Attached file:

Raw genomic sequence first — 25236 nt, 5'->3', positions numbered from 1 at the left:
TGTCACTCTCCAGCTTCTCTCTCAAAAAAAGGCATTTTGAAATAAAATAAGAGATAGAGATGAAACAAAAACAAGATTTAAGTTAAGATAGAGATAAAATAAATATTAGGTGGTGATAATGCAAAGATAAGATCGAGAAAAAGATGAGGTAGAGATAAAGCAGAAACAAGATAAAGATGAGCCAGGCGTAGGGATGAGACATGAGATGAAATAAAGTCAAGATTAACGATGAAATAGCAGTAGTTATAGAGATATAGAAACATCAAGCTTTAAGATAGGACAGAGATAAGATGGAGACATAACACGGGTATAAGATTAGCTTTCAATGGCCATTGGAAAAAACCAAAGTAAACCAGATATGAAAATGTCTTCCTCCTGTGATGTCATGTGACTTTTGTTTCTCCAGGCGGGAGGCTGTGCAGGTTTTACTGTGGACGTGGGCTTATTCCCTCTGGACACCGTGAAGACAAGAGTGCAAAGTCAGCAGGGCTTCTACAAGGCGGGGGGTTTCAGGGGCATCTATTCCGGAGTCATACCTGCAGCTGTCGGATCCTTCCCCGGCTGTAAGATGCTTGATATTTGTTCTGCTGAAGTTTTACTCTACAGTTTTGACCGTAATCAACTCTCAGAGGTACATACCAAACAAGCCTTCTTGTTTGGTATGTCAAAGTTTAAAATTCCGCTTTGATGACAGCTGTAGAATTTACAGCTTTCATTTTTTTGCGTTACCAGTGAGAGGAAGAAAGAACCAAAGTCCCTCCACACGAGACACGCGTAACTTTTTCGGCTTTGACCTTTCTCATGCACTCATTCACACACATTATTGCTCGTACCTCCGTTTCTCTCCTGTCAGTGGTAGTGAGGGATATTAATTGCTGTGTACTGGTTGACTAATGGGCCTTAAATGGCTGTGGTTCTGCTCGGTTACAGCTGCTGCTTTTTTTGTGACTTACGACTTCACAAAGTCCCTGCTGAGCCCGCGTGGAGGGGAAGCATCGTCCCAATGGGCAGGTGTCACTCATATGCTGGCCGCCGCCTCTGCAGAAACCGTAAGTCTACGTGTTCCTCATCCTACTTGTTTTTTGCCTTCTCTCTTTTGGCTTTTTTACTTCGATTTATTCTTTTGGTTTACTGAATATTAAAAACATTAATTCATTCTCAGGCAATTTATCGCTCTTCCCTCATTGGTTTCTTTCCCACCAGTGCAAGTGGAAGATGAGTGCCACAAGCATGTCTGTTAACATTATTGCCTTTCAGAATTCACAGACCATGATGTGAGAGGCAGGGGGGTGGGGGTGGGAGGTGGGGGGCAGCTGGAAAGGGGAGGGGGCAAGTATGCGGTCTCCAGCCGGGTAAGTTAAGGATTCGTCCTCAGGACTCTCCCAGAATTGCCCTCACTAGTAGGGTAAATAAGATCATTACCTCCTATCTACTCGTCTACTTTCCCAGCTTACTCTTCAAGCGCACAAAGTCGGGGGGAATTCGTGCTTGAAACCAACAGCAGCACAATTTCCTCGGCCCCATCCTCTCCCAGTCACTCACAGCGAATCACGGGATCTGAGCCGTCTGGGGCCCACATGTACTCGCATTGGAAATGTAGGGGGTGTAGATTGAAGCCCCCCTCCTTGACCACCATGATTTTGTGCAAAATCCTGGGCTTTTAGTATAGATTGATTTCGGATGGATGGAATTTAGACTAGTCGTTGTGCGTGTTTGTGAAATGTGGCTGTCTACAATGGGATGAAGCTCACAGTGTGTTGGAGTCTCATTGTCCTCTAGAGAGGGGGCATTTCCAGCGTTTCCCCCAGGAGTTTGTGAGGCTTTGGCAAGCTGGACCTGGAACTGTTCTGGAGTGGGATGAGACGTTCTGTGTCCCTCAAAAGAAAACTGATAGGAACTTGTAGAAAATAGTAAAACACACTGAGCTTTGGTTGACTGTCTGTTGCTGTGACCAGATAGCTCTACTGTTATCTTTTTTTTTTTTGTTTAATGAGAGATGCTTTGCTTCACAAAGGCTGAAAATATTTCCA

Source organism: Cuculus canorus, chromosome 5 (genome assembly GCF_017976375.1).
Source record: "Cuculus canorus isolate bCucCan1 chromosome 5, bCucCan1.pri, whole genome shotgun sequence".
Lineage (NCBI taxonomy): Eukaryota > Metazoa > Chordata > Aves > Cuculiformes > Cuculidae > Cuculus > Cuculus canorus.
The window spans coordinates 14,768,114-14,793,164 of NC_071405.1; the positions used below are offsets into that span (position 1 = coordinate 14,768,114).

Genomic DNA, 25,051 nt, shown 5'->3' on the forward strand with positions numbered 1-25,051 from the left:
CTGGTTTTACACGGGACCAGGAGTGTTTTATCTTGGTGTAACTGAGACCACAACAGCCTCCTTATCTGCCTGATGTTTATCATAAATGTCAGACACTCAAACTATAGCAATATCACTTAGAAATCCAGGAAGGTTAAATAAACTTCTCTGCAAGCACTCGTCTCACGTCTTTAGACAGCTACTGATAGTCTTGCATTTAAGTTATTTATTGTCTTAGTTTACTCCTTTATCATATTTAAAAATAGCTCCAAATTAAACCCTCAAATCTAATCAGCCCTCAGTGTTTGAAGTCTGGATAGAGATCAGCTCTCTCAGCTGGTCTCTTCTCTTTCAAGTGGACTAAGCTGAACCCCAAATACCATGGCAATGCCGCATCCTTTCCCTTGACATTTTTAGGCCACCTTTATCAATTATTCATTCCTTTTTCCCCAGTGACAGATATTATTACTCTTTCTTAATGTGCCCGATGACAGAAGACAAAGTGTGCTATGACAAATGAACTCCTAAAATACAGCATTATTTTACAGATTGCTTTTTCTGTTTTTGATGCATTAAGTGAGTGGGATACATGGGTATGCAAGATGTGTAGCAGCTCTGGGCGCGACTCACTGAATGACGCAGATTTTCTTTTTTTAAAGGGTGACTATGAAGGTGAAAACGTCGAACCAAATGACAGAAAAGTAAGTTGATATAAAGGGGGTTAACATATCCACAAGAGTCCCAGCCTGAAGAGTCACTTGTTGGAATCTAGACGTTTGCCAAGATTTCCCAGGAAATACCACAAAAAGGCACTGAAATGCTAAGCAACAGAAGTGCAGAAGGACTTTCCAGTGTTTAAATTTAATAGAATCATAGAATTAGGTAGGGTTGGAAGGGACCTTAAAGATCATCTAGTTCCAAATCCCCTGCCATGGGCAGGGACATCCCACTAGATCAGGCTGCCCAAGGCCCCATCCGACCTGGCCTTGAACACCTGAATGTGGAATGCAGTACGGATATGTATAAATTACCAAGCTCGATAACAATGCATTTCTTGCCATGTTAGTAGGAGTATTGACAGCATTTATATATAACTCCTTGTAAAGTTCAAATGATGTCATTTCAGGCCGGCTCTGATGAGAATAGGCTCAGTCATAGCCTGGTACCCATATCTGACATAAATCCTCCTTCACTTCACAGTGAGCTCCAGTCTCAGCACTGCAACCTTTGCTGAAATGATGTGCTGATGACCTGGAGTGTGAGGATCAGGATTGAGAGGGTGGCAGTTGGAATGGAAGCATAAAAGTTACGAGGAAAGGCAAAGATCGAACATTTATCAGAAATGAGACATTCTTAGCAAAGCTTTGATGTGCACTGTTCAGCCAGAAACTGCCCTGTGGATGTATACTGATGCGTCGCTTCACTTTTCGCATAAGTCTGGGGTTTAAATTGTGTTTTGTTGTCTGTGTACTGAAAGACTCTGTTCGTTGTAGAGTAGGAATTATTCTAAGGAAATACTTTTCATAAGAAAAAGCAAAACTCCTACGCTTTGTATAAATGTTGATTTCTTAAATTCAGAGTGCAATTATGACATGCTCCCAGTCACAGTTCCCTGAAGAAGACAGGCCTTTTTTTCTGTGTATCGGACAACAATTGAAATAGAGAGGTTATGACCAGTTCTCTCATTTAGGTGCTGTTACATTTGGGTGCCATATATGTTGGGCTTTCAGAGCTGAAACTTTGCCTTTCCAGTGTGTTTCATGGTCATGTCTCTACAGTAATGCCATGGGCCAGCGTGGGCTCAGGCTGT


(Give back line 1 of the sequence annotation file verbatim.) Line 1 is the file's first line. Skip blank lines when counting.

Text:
Raw genomic sequence first — 25236 nt, 5'->3', positions numbered from 1 at the left: